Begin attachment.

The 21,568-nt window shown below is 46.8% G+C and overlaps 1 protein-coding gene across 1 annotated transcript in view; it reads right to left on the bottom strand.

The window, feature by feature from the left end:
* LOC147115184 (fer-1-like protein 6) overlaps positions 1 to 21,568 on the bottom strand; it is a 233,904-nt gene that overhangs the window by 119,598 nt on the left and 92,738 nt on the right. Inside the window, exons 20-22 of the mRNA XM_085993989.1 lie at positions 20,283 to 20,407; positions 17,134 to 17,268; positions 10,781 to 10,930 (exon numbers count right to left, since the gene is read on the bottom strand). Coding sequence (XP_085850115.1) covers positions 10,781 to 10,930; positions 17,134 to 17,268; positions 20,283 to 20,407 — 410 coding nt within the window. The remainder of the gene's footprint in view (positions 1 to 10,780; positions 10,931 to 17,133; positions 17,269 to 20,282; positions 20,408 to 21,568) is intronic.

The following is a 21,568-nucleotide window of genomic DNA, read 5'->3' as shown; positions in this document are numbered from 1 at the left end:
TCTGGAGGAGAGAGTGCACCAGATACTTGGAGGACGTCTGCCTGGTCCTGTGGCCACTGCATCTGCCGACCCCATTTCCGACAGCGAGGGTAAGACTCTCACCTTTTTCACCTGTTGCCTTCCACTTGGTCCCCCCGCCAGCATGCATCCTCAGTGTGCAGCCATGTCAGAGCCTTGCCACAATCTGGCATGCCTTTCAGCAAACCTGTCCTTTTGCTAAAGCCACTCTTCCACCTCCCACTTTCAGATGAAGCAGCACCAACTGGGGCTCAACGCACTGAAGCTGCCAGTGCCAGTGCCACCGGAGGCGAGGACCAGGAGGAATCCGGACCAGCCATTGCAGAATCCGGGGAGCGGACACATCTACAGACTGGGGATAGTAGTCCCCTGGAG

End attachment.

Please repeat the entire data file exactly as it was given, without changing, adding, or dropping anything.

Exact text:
The 21,568-nt window shown below is 46.8% G+C and overlaps 1 protein-coding gene across 1 annotated transcript in view; it reads right to left on the bottom strand.

The window, feature by feature from the left end:
* LOC147115184 (fer-1-like protein 6) overlaps positions 1 to 21,568 on the bottom strand; it is a 233,904-nt gene that overhangs the window by 119,598 nt on the left and 92,738 nt on the right. Inside the window, exons 20-22 of the mRNA XM_085993989.1 lie at positions 20,283 to 20,407; positions 17,134 to 17,268; positions 10,781 to 10,930 (exon numbers count right to left, since the gene is read on the bottom strand). Coding sequence (XP_085850115.1) covers positions 10,781 to 10,930; positions 17,134 to 17,268; positions 20,283 to 20,407 — 410 coding nt within the window. The remainder of the gene's footprint in view (positions 1 to 10,780; positions 10,931 to 17,133; positions 17,269 to 20,282; positions 20,408 to 21,568) is intronic.

The following is a 21,568-nucleotide window of genomic DNA, read 5'->3' as shown; positions in this document are numbered from 1 at the left end:
TCTGGAGGAGAGAGTGCACCAGATACTTGGAGGACGTCTGCCTGGTCCTGTGGCCACTGCATCTGCCGACCCCATTTCCGACAGCGAGGGTAAGACTCTCACCTTTTTCACCTGTTGCCTTCCACTTGGTCCCCCCGCCAGCATGCATCCTCAGTGTGCAGCCATGTCAGAGCCTTGCCACAATCTGGCATGCCTTTCAGCAAACCTGTCCTTTTGCTAAAGCCACTCTTCCACCTCCCACTTTCAGATGAAGCAGCACCAACTGGGGCTCAACGCACTGAAGCTGCCAGTGCCAGTGCCACCGGAGGCGAGGACCAGGAGGAATCCGGACCAGCCATTGCAGAATCCGGGGAGCGGACACATCTACAGACTGGGGATAGTAGTCCCCTGGAG